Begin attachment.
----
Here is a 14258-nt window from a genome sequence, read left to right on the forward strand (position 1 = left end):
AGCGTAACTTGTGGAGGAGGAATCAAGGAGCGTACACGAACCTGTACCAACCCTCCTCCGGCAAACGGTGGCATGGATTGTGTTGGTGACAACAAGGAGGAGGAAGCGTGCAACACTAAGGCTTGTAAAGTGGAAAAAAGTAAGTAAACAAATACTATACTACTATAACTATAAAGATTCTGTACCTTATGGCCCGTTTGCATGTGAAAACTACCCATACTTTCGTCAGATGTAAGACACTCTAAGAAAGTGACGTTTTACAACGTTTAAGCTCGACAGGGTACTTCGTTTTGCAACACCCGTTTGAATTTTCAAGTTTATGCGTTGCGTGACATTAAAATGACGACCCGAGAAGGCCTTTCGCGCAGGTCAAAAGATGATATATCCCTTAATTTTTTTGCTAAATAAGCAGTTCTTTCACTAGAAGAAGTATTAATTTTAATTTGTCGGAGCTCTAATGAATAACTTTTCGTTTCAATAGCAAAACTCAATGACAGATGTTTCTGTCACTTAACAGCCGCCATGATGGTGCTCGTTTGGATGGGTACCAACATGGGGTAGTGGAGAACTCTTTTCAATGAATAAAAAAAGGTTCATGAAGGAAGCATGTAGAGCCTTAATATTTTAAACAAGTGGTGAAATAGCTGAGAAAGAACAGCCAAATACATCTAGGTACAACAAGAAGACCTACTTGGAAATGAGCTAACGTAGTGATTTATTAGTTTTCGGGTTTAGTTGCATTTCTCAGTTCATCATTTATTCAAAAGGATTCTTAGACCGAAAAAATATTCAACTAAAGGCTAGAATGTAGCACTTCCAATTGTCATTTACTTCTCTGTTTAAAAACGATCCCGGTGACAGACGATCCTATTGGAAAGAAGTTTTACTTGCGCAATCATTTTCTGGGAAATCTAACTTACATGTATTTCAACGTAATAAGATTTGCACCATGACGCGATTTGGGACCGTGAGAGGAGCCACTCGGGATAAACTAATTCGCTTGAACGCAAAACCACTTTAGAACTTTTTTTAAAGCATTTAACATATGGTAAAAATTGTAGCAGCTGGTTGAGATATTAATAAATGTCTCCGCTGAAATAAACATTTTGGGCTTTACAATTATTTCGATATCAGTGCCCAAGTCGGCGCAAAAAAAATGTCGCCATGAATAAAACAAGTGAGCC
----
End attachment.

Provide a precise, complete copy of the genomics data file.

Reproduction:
Here is a 14258-nt window from a genome sequence, read left to right on the forward strand (position 1 = left end):
AGCGTAACTTGTGGAGGAGGAATCAAGGAGCGTACACGAACCTGTACCAACCCTCCTCCGGCAAACGGTGGCATGGATTGTGTTGGTGACAACAAGGAGGAGGAAGCGTGCAACACTAAGGCTTGTAAAGTGGAAAAAAGTAAGTAAACAAATACTATACTACTATAACTATAAAGATTCTGTACCTTATGGCCCGTTTGCATGTGAAAACTACCCATACTTTCGTCAGATGTAAGACACTCTAAGAAAGTGACGTTTTACAACGTTTAAGCTCGACAGGGTACTTCGTTTTGCAACACCCGTTTGAATTTTCAAGTTTATGCGTTGCGTGACATTAAAATGACGACCCGAGAAGGCCTTTCGCGCAGGTCAAAAGATGATATATCCCTTAATTTTTTTGCTAAATAAGCAGTTCTTTCACTAGAAGAAGTATTAATTTTAATTTGTCGGAGCTCTAATGAATAACTTTTCGTTTCAATAGCAAAACTCAATGACAGATGTTTCTGTCACTTAACAGCCGCCATGATGGTGCTCGTTTGGATGGGTACCAACATGGGGTAGTGGAGAACTCTTTTCAATGAATAAAAAAAGGTTCATGAAGGAAGCATGTAGAGCCTTAATATTTTAAACAAGTGGTGAAATAGCTGAGAAAGAACAGCCAAATACATCTAGGTACAACAAGAAGACCTACTTGGAAATGAGCTAACGTAGTGATTTATTAGTTTTCGGGTTTAGTTGCATTTCTCAGTTCATCATTTATTCAAAAGGATTCTTAGACCGAAAAAATATTCAACTAAAGGCTAGAATGTAGCACTTCCAATTGTCATTTACTTCTCTGTTTAAAAACGATCCCGGTGACAGACGATCCTATTGGAAAGAAGTTTTACTTGCGCAATCATTTTCTGGGAAATCTAACTTACATGTATTTCAACGTAATAAGATTTGCACCATGACGCGATTTGGGACCGTGAGAGGAGCCACTCGGGATAAACTAATTCGCTTGAACGCAAAACCACTTTAGAACTTTTTTTAAAGCATTTAACATATGGTAAAAATTGTAGCAGCTGGTTGAGATATTAATAAATGTCTCCGCTGAAATAAACATTTTGGGCTTTACAATTATTTCGATATCAGTGCCCAAGTCGGCGCAAAAAAAATGTCGCCATGAATAAAACAAGTGAGCC